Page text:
Oh, the places we have been! Texas Highways is so proud to represent the Lone Star State, and we love sharing the many ways there are to make your travels memorable.

Gap Time

December 15, 2015 | By June Naylor

Each visit to Buffalo Gap proves more rewarding than the last. This tiny burg (population about 460) sits in a woodsy hollow less than 10 miles south of Abilene, and reassures me that there are still places whose charm stems from old-fashioned simplicity.

National Parks, Refuges offer Fee-Free Days in 2016

December 10, 2015 | By

Free access to national treasures? Yes. The National Wildlife Refuge System and National Parks Service have allotted fee-free days in 2016 to further entice visitation.

Let them Eat Fruitcake …

October 13, 2015 | By Cheryl Van Tyl Jividen

My family’s love affair with the chewy and crunchy good taste of Collin Street Bakery’s DeLuxe Fruitcakes began years ago when we sent a cake by mail-order to my in-laws.

Where Ye Meets Y’all

October 1, 2015 | By

What if you could escape for a weekend not just to another place but another time?

State of Great

September 16, 2015 | By Lois M. Rodriguez

Fredericksburg can claim its delectable peaches and celebrate its status as the epicenter of Texas’ wine tourism.

Ghost Story

September 16, 2015 | By Barbara Rodriguez

The once-bustling river port of Jefferson has been saluted for many things: the state’s first gas streetlights, one of the state’s first breweries and, my personal favorite, an abundance of ghosts.

Daytripper: Grapevine

July 8, 2015 | By

If you’ve ever visited Grapevine in December, then you know why it’s called the Christmas Capital of Texas.” However, year-round this North Texas town keeps a jolly spirit, even without the tinsel and tiny elves.

Sweet on Susie’s

June 8, 2015 | By Rachel Monroe

The first thing I notice when I walk in the door at Susie’s South 40 Confections is the unmistakably sweet scent of candy—the rich, buttery aroma of caramel; the sharp, earthy scent of chocolate.

The Spice of Life

May 13, 2015 | By Lori Moffatt

Around lunchtime on Galveston Island, there are few places I’d rather be than bellied up to the long, communal table at Maceo’s Spice & Import Company, elbow-to-elbow with amiable strangers, waiting for my muffaletta sandwich to come out of the kitchen.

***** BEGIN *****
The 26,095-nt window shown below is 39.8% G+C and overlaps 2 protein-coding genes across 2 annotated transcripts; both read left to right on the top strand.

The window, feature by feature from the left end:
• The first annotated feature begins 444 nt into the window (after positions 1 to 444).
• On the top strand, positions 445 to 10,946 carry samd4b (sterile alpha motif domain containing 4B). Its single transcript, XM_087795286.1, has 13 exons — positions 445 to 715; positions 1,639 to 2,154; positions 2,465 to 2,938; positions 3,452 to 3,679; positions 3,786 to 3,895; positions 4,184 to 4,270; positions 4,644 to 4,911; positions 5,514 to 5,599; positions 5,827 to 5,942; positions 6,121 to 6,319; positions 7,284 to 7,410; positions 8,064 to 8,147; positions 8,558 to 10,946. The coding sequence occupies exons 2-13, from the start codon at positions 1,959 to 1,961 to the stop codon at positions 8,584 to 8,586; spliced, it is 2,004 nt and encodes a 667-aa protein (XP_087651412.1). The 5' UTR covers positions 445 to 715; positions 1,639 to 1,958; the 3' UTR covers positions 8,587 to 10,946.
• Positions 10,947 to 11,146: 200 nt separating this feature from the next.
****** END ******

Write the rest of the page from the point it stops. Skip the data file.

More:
Counter Culture

April 13, 2015 | By Scott Jarrett

I’m standing with my wife and young son in front of Nostalgia Antiques/Soda Fountain in Bowie, a town some 47 miles west of Gainesville, when it hits me: Should we really take our eight-year-old into an antiques shop?

Hometown Roy

April 12, 2015 | By Rachel Monroe

It’s not likely that many people stumble on Wink. the tiny Permian Basin town (population 940) is indeed “the middle of nowhere, 500 miles from everywhere,” as Roy Orbison, Wink’s most famous son, once said.

A Texas Bucket List

April 12, 2015 | By Michelle Burgess

In a few weeks, I’ll become a first-time grandmother when my daughter gives birth to a son, who will go by the name of Bowen.

A Day at the Beach

April 12, 2015 | By Helen Anders

In a family-vacation photo taken in the early 1900s, a family of seven poses at the edge of the surf at South Padre Island.

One-Stop Chinatown

February 16, 2015 | By Mai Pham

It takes a sense of adventure, as well as an adventurous palate, to explore ethnic dining areas as vast and sprawling as Houston’s Chinatown.

Finding Fort Stockton

February 6, 2015 | By Dale Weisman

For decades, I’ve passed through Fort Stockton on countless road trips out west, stopping for gas and great Tex-Mex—and to pay homage to the town’s super-sized roadrunner mascot, Paisano Pete.

Wild West Wine Bar

January 16, 2015 | By

Imagine yourself in Fort Stockton’s adobe Grey Mule Saloon, around 1894. Sidle up to the bar and order a shot of whiskey, but keep an eye out for trouble while you imbibe. Cowboys, sodbusters, and hot-headed gunslingers—drinking, smoking, cussing, gambling, and spoiling for a fight—pack this Wild West saloon.

Marshall Sparkles

November 19, 2014 | By Lori Moffatt

On the Northeast Texas town of Marshall—where I’m closer to the borders of Louisiana, Arkansas, and Oklahoma than the state capital of Austin—strangers call me “darlin’” and “honey,” and sometimes even “sugar.” And I like it.

The Accidental Ornament

November 17, 2014 | By Sofia Sokolove

This December, when I string my lights and trim my tree and light my menorah, I have four new friends to help me ring in the holiday cheer.

The Drover’s Dream

November 17, 2014 | By Gene Fowler

They headed north from Cardwell Flats on April 1, 1866. Crockett Cardwell, who operated a trading post and stagecoach stop near present-day Cuero, had gathered some 1,800 rangy Texas Longhorns for trail boss Thornton Chisholm and a handful of cowboys to drive to a railhead at St.

Christmas Wild

November 15, 2014 | By Barbara Rodriguez

More and more I try to travel during the Christmas season. Even if it’s just a daytrip, I like to blast away from the clatter and take a few deep breaths somewhere the trees don’t have lights on them.

It Started with Chips

October 14, 2014 | By Matt Joyce

The smell of corn chips permeated the Garcia household in the formative days of the family corn-chip business.

The June 2024 cover of Texas Highways: Treasures from the Coast